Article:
Rogers Family Foundation (RFF), in partnership with EDUCAUSE’s Next Generation Learning Challenges (NGLC), and local philanthropic partners, offers this Grant Description and Application Process to any qualified Oakland public school committed to creating and launching a breakthrough model of schooling. This program, NGLC in Oakland, is tiered into two levels: Planning Grants and Launch Grants, totaling $1.92M for schools through June 2017. Additionally, winning sites will have access to on-going support, including the chance to engage with peer schools across the country in a high-visibility initiative to redesign and invigorate public education..
What does it mean to plan and launch a breakthrough school?
Once selected, school grantees will participate in a set of activities aimed at catalyzing their new or redesigned public K-12 school that is organized around principles of personalized, blended, and competency-based learning (see the Common Expectations for a NextGen School).
The Launch Grant application process, with awards from $300k-400k per school, is now open at here.
All grantees are expected to:
- Create and inform operating conditions and the innovation climate required to enable the successful launch and sustainability of schools.
- Open school and classroom doors to partners eager to help, contribute, and learn from the school and its internal stakeholders.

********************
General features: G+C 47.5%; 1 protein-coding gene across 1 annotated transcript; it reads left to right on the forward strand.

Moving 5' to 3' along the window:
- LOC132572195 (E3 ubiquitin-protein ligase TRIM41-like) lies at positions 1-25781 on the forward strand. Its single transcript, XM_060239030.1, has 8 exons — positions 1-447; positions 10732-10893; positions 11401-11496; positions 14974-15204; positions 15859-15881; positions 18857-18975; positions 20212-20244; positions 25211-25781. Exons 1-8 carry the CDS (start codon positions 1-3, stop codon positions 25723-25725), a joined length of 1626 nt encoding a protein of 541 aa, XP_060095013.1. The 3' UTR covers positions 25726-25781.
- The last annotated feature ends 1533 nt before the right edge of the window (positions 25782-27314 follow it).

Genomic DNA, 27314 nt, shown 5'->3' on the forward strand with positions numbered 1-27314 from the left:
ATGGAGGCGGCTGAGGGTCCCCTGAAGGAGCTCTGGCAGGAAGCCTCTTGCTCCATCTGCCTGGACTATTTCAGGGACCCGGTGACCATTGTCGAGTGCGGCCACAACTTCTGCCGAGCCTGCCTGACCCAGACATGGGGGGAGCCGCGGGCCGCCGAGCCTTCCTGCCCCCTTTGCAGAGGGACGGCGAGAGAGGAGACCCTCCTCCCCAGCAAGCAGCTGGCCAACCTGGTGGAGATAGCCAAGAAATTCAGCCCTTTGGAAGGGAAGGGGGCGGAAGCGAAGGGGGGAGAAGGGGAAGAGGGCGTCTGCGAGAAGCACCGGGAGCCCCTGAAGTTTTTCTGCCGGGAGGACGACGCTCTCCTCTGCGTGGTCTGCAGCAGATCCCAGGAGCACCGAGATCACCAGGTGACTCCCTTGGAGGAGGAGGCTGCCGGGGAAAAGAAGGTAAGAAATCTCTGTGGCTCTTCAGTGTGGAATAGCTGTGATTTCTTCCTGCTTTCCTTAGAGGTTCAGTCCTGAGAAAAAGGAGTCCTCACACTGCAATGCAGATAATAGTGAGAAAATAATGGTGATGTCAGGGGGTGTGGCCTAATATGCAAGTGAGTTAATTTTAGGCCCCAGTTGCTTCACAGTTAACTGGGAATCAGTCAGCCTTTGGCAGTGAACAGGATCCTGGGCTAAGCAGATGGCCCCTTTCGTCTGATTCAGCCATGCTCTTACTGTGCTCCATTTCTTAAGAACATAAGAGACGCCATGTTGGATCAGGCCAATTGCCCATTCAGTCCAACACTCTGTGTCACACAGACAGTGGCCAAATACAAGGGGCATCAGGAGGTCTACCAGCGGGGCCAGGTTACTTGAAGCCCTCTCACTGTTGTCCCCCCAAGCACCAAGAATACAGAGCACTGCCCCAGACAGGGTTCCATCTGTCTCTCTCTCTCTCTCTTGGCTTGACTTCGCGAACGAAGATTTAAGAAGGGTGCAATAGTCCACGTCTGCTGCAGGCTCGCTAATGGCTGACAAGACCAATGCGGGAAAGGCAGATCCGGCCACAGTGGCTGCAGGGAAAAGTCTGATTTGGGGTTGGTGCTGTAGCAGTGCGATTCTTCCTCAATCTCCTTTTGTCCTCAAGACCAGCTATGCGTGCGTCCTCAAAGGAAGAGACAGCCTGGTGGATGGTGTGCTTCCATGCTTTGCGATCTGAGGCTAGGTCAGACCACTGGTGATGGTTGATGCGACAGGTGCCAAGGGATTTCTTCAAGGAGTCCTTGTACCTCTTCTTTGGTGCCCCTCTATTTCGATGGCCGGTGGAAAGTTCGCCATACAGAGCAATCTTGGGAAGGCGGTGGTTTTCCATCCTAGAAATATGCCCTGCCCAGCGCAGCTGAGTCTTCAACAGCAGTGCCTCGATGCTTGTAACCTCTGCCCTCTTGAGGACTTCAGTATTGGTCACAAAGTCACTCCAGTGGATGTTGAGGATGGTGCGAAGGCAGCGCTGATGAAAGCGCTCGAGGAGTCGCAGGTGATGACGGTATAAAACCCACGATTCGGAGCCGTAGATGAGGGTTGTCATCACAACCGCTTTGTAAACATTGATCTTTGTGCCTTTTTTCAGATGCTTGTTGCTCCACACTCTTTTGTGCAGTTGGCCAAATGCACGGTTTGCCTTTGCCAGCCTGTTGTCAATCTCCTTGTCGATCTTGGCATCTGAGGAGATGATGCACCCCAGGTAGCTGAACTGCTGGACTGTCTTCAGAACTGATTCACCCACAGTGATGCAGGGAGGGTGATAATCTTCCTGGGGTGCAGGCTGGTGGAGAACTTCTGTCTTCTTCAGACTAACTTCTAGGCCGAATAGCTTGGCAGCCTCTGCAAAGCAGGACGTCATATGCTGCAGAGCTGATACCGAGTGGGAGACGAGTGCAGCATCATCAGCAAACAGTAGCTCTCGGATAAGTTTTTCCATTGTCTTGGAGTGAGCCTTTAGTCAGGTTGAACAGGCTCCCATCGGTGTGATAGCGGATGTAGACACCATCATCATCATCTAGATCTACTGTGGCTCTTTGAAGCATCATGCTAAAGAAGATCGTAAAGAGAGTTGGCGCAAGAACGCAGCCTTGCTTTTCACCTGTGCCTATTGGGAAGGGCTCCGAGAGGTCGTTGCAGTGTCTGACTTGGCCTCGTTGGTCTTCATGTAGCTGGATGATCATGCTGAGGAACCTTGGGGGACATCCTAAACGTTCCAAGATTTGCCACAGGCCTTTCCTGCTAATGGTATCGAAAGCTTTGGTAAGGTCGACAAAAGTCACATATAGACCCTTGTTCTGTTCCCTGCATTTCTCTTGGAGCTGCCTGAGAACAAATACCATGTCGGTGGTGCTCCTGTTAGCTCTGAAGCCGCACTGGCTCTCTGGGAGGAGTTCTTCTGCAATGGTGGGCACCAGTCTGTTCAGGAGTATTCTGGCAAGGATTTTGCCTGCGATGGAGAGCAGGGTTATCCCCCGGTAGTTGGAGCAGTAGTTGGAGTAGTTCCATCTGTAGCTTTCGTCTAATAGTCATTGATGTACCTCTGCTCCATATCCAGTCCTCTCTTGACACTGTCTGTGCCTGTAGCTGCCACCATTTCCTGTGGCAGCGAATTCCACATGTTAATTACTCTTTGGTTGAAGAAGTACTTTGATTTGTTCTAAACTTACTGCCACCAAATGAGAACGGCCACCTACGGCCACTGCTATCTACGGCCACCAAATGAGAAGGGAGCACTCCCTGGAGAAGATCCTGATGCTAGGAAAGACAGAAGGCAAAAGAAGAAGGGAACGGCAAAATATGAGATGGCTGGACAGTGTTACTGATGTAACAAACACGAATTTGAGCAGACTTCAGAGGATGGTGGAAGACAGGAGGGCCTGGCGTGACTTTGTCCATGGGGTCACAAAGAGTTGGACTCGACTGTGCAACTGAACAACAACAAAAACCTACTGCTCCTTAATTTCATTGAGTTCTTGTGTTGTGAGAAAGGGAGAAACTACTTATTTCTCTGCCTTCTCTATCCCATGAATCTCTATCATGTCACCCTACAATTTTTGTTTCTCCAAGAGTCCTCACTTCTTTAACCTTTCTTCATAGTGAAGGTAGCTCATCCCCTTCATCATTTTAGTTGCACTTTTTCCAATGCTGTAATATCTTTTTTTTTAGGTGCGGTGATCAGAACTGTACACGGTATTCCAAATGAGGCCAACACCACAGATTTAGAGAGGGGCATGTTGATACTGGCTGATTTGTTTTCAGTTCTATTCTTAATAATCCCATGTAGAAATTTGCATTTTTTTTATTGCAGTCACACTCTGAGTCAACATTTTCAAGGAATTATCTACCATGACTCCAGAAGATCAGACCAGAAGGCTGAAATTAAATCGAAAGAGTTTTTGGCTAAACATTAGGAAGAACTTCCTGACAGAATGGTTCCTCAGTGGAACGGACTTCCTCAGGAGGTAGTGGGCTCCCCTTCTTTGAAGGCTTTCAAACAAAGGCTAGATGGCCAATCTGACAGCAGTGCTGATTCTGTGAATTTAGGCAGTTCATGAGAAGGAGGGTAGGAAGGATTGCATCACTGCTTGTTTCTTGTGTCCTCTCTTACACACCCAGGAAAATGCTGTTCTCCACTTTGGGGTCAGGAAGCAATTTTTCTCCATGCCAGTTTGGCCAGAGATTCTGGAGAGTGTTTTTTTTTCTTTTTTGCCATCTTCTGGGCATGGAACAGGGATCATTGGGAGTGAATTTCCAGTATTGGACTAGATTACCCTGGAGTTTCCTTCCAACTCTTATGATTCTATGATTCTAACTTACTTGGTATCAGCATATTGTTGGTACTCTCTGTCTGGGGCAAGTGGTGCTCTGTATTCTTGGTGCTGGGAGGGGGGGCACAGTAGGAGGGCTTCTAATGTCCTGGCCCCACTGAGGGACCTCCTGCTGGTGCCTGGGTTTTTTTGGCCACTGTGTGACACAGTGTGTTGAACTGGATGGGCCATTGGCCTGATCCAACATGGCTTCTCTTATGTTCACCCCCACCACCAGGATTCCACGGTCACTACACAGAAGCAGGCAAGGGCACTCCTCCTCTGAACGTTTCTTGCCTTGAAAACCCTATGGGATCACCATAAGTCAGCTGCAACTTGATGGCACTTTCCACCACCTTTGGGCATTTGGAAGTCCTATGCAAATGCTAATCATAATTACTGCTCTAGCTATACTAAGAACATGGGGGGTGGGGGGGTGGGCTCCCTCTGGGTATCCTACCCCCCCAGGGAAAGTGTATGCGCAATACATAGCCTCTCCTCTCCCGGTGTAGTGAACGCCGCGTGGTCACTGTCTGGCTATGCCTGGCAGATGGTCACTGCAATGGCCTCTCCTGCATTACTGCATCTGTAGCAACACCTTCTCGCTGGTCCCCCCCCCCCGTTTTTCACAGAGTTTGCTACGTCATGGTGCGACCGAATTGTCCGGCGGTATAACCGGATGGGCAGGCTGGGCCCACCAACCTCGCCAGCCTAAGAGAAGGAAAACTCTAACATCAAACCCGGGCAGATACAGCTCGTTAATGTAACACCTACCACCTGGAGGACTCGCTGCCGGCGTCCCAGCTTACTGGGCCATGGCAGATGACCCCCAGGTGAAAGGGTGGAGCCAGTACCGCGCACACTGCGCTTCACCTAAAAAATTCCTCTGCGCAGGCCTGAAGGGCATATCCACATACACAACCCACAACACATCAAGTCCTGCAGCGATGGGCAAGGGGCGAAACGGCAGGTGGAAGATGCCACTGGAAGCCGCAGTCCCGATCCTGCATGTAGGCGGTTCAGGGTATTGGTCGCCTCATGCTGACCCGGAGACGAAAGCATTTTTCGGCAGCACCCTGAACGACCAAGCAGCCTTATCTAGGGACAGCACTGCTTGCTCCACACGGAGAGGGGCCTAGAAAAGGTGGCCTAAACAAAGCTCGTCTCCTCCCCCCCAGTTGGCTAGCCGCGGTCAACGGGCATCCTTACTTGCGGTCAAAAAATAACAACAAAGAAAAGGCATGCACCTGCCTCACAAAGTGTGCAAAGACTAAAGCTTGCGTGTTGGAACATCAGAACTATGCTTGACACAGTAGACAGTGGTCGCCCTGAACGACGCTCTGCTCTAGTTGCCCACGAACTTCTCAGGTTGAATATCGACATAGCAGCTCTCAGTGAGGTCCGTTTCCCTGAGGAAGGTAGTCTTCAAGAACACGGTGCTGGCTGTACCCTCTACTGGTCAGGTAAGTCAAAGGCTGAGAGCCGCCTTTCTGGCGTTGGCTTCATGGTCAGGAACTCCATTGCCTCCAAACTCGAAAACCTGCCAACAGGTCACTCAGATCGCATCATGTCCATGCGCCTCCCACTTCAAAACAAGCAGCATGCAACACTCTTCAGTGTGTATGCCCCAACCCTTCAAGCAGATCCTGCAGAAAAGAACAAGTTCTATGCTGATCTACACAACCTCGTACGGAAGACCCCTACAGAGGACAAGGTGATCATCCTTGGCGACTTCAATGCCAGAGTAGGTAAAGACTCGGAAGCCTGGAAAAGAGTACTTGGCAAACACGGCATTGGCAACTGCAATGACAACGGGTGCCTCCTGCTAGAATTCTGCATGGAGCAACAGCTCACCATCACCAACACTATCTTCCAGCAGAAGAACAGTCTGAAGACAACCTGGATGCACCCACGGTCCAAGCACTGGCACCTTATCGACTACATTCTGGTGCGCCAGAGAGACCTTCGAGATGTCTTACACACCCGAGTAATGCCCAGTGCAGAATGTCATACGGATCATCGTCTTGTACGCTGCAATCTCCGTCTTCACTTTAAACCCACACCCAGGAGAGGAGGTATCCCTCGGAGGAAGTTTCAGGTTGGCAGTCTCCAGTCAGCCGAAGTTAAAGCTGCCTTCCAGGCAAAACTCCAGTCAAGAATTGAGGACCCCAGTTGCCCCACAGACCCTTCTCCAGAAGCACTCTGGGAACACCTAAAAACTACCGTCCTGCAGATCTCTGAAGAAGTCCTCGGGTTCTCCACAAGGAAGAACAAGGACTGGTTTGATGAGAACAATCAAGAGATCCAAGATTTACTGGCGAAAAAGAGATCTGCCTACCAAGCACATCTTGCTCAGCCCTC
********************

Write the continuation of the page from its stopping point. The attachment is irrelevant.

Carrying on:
- Participate in and contribute to both Oakland and national cohorts of schools, working together as a community to design, launch and support breakthrough school models.
The Planning Grant application was due January 31st, 2015: RFF awarded 10 $60k-$100k planning grants to schools.
• Envision Academy
• Garfield Elementary
• La Escuelita
• Lighthouse II
• Redwood Heights Elementary
• Roosevelt Middle School
• Unity Middle School
• Urban Montessori Charter School
• Urban Promise Academy
These schools serve roughly 3,000 students, 80 percent of whom receive free or reduced-price lunch, and nearly 40 percent are English Language Learners. RFF and the schools themselves will use a range of measures to evaluate grantee schools’ ability to “break through” and achieve several goals, including learning growth of 1.5 years in Math and English, and a clear demonstration of college readiness based on California’s Early Assessment Program performance.
This grant award announcement comes after Next Generation Learning Challenges (NGLC) named Oakland one of its six Regional Funds for Breakthrough Schools partnership organizations across the U.S. to serve as hubs of education innovation. The Rogers Family Foundation, which was tapped to lead the initiative’s design and launch locally, is well positioned to drive the work. The organization has piloted blended learning in eight Oakland public schools over the last two and a half years. Those pilot programs aimed to improve student achievement and teacher effectiveness by supporting use of technology in ways that rethought teaching and learning.